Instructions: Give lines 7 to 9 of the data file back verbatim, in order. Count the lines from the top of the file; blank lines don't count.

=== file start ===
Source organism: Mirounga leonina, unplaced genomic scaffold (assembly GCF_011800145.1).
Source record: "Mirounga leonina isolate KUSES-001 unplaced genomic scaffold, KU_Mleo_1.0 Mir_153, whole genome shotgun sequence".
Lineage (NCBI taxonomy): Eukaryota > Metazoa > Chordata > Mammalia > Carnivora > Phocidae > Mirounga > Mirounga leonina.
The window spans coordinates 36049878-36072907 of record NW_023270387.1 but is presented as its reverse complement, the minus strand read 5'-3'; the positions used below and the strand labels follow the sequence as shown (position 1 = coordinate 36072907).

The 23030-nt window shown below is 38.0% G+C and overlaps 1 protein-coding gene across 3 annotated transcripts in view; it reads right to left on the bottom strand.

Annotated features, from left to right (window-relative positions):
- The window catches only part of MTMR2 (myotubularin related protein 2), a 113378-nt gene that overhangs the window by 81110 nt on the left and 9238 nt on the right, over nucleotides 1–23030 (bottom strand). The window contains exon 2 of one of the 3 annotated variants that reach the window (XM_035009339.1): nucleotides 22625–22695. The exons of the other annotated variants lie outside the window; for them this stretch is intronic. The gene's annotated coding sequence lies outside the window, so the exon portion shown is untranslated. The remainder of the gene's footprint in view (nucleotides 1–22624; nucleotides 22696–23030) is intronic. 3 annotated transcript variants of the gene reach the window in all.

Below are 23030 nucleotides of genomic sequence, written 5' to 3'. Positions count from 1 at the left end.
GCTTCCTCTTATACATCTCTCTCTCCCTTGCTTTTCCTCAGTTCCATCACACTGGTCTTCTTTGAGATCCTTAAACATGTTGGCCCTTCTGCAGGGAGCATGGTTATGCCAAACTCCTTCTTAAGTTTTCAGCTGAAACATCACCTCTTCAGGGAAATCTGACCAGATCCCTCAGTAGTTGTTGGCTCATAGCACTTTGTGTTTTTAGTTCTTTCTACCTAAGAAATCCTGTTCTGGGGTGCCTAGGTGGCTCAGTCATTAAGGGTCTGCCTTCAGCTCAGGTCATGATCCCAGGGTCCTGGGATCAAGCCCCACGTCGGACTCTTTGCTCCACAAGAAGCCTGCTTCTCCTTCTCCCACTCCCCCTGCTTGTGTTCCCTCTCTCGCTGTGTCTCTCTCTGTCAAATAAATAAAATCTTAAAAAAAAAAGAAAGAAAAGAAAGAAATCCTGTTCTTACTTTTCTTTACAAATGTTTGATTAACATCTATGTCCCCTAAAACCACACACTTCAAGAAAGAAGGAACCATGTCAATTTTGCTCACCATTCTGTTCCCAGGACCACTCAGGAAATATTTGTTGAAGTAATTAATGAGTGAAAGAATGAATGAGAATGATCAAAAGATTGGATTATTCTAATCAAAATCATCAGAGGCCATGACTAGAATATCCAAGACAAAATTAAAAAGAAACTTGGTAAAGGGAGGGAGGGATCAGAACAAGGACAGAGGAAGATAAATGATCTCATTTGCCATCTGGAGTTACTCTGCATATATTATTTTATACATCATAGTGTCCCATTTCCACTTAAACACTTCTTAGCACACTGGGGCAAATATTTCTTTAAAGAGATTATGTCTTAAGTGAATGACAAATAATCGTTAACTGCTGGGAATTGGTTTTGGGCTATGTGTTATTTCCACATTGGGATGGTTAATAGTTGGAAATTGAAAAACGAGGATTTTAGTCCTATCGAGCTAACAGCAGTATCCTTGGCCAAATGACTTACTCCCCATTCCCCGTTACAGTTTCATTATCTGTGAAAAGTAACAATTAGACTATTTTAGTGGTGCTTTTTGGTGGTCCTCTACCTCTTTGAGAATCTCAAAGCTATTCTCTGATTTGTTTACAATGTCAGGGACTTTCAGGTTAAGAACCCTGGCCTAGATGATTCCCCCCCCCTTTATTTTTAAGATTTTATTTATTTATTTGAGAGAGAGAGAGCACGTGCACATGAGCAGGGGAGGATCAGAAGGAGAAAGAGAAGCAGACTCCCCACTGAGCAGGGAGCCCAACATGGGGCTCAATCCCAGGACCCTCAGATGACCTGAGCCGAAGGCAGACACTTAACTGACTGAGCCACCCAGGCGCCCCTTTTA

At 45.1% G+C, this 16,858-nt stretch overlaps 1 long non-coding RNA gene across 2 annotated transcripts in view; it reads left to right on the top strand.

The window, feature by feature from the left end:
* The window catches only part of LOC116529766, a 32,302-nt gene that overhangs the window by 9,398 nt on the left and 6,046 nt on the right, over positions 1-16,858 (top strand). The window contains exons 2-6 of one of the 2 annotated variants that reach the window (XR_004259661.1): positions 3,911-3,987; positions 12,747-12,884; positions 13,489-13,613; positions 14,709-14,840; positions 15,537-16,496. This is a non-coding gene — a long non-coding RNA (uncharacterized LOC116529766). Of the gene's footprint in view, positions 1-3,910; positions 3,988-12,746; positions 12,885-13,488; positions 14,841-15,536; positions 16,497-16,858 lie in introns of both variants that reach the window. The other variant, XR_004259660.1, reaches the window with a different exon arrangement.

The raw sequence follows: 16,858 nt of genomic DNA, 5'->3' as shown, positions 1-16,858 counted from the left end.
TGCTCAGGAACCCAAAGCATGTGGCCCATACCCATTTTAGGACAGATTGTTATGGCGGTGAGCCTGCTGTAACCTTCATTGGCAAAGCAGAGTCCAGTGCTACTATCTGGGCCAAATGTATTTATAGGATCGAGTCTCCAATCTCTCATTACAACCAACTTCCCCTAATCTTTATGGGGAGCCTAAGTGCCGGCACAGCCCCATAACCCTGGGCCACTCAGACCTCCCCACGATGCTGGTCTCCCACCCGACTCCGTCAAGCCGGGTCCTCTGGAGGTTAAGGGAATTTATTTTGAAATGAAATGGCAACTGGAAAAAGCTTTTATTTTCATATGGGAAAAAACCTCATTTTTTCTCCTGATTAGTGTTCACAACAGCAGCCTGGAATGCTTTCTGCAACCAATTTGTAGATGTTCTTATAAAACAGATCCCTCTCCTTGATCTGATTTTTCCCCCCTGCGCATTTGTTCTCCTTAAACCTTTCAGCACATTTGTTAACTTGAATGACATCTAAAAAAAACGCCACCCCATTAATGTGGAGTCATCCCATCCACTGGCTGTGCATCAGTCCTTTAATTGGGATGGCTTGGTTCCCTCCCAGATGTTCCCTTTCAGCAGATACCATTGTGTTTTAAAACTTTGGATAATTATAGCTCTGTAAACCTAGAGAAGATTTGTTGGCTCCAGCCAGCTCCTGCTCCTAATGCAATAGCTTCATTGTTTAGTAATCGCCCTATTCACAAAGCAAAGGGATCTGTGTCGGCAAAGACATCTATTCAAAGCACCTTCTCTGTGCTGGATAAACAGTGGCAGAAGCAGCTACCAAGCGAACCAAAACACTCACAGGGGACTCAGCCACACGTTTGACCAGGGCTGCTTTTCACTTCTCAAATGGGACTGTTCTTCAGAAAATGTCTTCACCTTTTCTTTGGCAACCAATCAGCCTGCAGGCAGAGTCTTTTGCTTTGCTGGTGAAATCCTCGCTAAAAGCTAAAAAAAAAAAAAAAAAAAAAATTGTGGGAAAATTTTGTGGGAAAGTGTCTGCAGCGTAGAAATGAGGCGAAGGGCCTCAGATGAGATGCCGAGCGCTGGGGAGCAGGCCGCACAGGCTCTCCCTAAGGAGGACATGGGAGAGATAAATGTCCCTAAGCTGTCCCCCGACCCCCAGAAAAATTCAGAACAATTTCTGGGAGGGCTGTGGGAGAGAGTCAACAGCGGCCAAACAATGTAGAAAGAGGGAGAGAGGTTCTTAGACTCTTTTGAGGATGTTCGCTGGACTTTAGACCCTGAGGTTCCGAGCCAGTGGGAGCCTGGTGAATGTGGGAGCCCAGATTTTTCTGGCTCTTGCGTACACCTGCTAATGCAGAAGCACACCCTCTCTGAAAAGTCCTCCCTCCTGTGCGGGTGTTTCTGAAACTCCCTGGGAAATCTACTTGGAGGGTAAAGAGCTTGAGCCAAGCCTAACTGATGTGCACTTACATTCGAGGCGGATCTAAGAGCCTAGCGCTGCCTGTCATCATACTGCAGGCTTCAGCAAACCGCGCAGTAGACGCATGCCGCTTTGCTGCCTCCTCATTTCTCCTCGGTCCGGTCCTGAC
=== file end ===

- The window catches only part of MTMR2 (myotubularin related protein 2), a 113378-nt gene that overhangs the window by 81110 nt on the left and 9238 nt on the right, over nucleotides 1–23030 (bottom strand). The window contains exon 2 of one of the 3 annotated variants that reach the window (XM_035009339.1): nucleotides 22625–22695. The exons of the other annotated variants lie outside the window; for them this stretch is intronic. The gene's annotated coding sequence lies outside the window, so the exon portion shown is untranslated. The remainder of the gene's footprint in view (nucleotides 1–22624; nucleotides 22696–23030) is intronic. 3 annotated transcript variants of the gene reach the window in all.

Below are 23030 nucleotides of genomic sequence, written 5' to 3'. Positions count from 1 at the left end.
GCTTCCTCTTATACATCTCTCTCTCCCTTGCTTTTCCTCAGTTCCATCACACTGGTCTTCTTTGAGATCCTTAAACATGTTGGCCCTTCTGCAGGGAGCATGGTTATGCCAAACTCCTTCTTAAGTTTTCAGCTGAAACATCACCTCTTCAGGGAAATCTGACCAGATCCCTCAGTAGTTGTTGGCTCATAGCACTTTGTGTTTTTAGTTCTTTCTACCTAAGAAATCCTGTTCTGGGGTGCCTAGGTGGCTCAGTCATTAAGGGTCTGCCTTCAGCTCAGGTCATGATCCCAGGGTCCTGGGATCAAGCCCCACGTCGGACTCTTTGCTCCACAAGAAGCCTGCTTCTCCTTCTCCCACTCCCCCTGCTTGTGTTCCCTCTCTCGCTGTGTCTCTCTCTGTCAAATAAATAAAATCTTAAAAAAAAAAGAAAGAAAAGAAAGAAATCCTGTTCTTACTTTTCTTTACAAATGTTTGATTAACATCTATGTCCCCTAAAACCACACACTTCAAGAAAGAAGGAACCATGTCAATTTTGCTCACCATTCTGTTCCCAGGACCACTCAGGAAATATTTGTTGAAGTAATTAATGAGTGAAAGAATGAATGAGAATGATCAAAAGATTGGATTATTCTAATCAAAATCATCAGAGGCCATGACTAGAATATCCAAGACAAAATTAAAAAGAAACTTGGTAAAGGGAGGGAGGGATCAGAACAAGGACAGAGGAAGATAAATGATCTCATTTGCCATCTGGAGTTACTCTGCATATATTATTTTATACATCATAGTGTCCCATTTCCACTTAAACACTTCTTAGCACACTGGGGCAAATATTTCTTTAAAGAGATTATGTCTTAAGTGAATGACAAATAATCGTTAACTGCTGGGAATTGGTTTTGGGCTATGTGTTATTTCCACATTGGGATGGTTAATAGTTGGAAATTGAAAAACGAGGATTTTAGTCCTATCGAGCTAACAGCAGTATCCTTGGCCAAATGACTTACTCCCCATTCCCCGTTACAGTTTCATTATCTGTGAAAAGTAACAATTAGACTATTTTAGTGGTGCTTTTTGGTGGTCCTCTACCTCTTTGAGAATCTCAAAGCTATTCTCTGATTTGTTTACAATGTCAGGGACTTTCAGGTTAAGAACCCTGGCCTAGATGATTCCCCCCCCCTTTATTTTTAAGATTTTATTTATTTATTTGAGAGAGAGAGAGCACGTGCACATGAGCAGGGGAGGATCAGAAGGAGAAAGAGAAGCAGACTCCCCACTGAGCAGGGAGCCCAACATGGGGCTCAATCCCAGGACCCTCAGATGACCTGAGCCGAAGGCAGACACTTAACTGACTGAGCCACCCAGGCGCCCCTTTTA